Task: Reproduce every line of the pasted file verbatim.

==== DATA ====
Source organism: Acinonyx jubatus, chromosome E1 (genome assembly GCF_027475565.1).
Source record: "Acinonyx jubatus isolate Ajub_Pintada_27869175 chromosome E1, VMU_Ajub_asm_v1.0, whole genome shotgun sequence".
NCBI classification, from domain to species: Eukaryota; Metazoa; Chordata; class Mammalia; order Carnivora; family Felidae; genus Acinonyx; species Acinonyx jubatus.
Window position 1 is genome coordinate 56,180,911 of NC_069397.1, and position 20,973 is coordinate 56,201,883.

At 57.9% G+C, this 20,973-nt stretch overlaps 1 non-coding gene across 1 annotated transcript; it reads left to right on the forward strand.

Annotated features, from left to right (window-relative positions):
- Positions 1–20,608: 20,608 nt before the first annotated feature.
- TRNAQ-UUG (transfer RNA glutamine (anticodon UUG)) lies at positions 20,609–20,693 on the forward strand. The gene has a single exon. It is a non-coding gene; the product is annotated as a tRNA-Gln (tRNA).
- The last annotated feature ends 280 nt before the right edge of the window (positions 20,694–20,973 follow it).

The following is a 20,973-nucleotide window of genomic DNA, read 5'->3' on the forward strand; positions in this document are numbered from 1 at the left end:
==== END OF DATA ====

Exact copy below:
Source organism: Acinonyx jubatus, chromosome E1 (genome assembly GCF_027475565.1).
Source record: "Acinonyx jubatus isolate Ajub_Pintada_27869175 chromosome E1, VMU_Ajub_asm_v1.0, whole genome shotgun sequence".
NCBI classification, from domain to species: Eukaryota; Metazoa; Chordata; class Mammalia; order Carnivora; family Felidae; genus Acinonyx; species Acinonyx jubatus.
Window position 1 is genome coordinate 56,180,911 of NC_069397.1, and position 20,973 is coordinate 56,201,883.

At 57.9% G+C, this 20,973-nt stretch overlaps 1 non-coding gene across 1 annotated transcript; it reads left to right on the forward strand.

Annotated features, from left to right (window-relative positions):
- Positions 1–20,608: 20,608 nt before the first annotated feature.
- TRNAQ-UUG (transfer RNA glutamine (anticodon UUG)) lies at positions 20,609–20,693 on the forward strand. The gene has a single exon. It is a non-coding gene; the product is annotated as a tRNA-Gln (tRNA).
- The last annotated feature ends 280 nt before the right edge of the window (positions 20,694–20,973 follow it).

The following is a 20,973-nucleotide window of genomic DNA, read 5'->3' on the forward strand; positions in this document are numbered from 1 at the left end: